From Earlham Cluster Department
Revision as of 20:09, 8 February 2008 by Amweeden06
Open Source Game Engine Reviews
Items to cover:
- What are the capabilities and features - physics, rendering, sound, 2D/3D, scriptable or libraries.
- Source langage(s), build language(s).
- Maturity - how long has it been around? Are there lots of outstanding bugs? Are bugs getting fixed?
- Are people using it? Do they cite examples? What does a Google search yield? CiteSeer?
- What tutorials or sample programs are provided?
JIG - The Java Instructional Gaming Project
- Jig is a set of Java-based libraries designed to make it easy to incorporate game design and construction into undergraduate CS courses. One of the design goals was to make the abstractions such that it could be adopted at all levels of the undergraduate curriculum. This is an NSF funded project lead by two computer science professors and it appears most of the code was written by their students. It was first used in a class during the Fall of 2007 so the paint is still wet in a few places. They plan to publish a suite of curricular modules for professors to use when integrating JIG into existing courses.
- 2D, library, Sprite Repository, Wiki with examples. No on-line mechanism to browse the library and no on-line call-level documentation so it's hard to tell exactly what capabilities it has.
- Written in Java, callable from Java, built with NetBeans but it looks like Eclipse is supported too.
- Not very mature, first and only release Fall, 2007. I could find one paper that referenced it, the one by the project leaders describing it.
- The only people I can find using it are the authors.
- Two tutorials, SpaceFrenzy and SuperSpaceFrenzy.
- MotorEngine is in it's infancy. It has been publicly available for a week and has a status of pre-Alpha. It is the work of a single developer and is not in wide use. Sourceforge lists zero downloads so far and the largest application available that uses the engine is Hello World. According to the project's website: "MotorEngine is a 'work in progress' thing, so don't expect any outstanding features and be ready to deal with bugs (at this moment, at least). Also don't expect good documentation and cool tutorials. Don't expect anything... just use it :)"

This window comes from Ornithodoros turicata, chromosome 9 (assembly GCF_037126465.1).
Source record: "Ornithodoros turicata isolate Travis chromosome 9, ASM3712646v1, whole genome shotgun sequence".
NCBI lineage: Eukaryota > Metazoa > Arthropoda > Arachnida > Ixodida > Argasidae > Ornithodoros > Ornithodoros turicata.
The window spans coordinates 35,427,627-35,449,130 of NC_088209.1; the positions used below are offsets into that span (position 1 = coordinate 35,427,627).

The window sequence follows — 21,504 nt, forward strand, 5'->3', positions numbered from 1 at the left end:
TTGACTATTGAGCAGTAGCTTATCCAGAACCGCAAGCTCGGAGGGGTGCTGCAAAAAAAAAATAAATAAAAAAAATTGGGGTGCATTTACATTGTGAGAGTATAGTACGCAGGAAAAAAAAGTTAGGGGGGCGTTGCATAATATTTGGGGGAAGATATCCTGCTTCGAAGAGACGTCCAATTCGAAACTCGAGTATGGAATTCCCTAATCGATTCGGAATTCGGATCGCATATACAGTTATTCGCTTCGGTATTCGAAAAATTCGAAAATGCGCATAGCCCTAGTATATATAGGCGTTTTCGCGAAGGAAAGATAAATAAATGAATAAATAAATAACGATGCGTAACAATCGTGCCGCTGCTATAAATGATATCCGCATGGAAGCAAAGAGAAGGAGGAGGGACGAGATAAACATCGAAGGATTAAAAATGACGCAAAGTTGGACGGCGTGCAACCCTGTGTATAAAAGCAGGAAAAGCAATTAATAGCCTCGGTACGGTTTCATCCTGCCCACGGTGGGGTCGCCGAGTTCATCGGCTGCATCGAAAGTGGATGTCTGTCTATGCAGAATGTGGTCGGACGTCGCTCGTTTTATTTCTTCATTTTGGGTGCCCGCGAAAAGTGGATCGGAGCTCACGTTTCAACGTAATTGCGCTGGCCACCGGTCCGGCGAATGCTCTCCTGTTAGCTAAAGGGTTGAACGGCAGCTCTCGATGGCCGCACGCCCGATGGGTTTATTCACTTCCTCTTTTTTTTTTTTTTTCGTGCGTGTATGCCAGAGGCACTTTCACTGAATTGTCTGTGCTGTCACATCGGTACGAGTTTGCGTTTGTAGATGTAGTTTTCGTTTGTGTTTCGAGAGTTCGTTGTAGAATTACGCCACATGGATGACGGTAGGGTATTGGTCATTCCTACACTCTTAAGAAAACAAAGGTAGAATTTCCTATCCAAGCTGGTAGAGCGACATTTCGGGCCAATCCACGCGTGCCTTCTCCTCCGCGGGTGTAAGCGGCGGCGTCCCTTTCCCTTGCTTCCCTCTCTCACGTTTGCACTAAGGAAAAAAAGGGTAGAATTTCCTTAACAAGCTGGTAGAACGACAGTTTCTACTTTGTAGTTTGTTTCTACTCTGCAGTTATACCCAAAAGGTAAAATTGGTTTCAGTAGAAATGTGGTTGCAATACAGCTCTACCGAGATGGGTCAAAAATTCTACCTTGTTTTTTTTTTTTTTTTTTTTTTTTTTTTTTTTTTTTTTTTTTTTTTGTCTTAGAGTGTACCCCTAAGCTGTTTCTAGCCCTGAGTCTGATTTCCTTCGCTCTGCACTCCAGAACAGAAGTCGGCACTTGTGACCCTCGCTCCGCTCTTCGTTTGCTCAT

- As this is our first experience in integrating a game engine into a project, I am under the opinion that we should choose one that has a larger community, better documentation, and has been around long enough to become usably stable. This project doesn't offer us much.
-  is an open source software development kit for game design and 3D graphics.
- Contains modules for 2D and 3D graphics, sound, collision detection and dynamics via ODE and bullet (other libraries). It also contains a partner set of plugins and applications known as CEL (Crystal Entity Layer) that provides plugins for game dynamics such as camera handling, physics, movement and quest systems, etc.
- Crystal Space is written in standard C++. It officially supports Linux, OSX, and Windows systems. CEL is written in C++ but can be interacted with through Python or Xml.
- Crystal Space was first released in 1997. The latest stable release (version 1.2) occurred in October of 2007. Version 1.3 is currently in development. Crystal SpaceÃ¢â‚¬â„¢s website contains an in-depth bug forum that uses the Trac system to allow users to report bugs. There are numerous listed bugs, but they are being fixed regularly. Crystal Space also provides a plugin for bug hunting called Bugplug.
- Crystal Space appears to be one of the most frequently used open source game engines available. It appears on SourceForge, Google code, and numerous Linux-related sites.
- There are seven basic tutorials and a few advanced tutorials for CEL and advice for artists. There is also a demo game called Crystal Core available for download.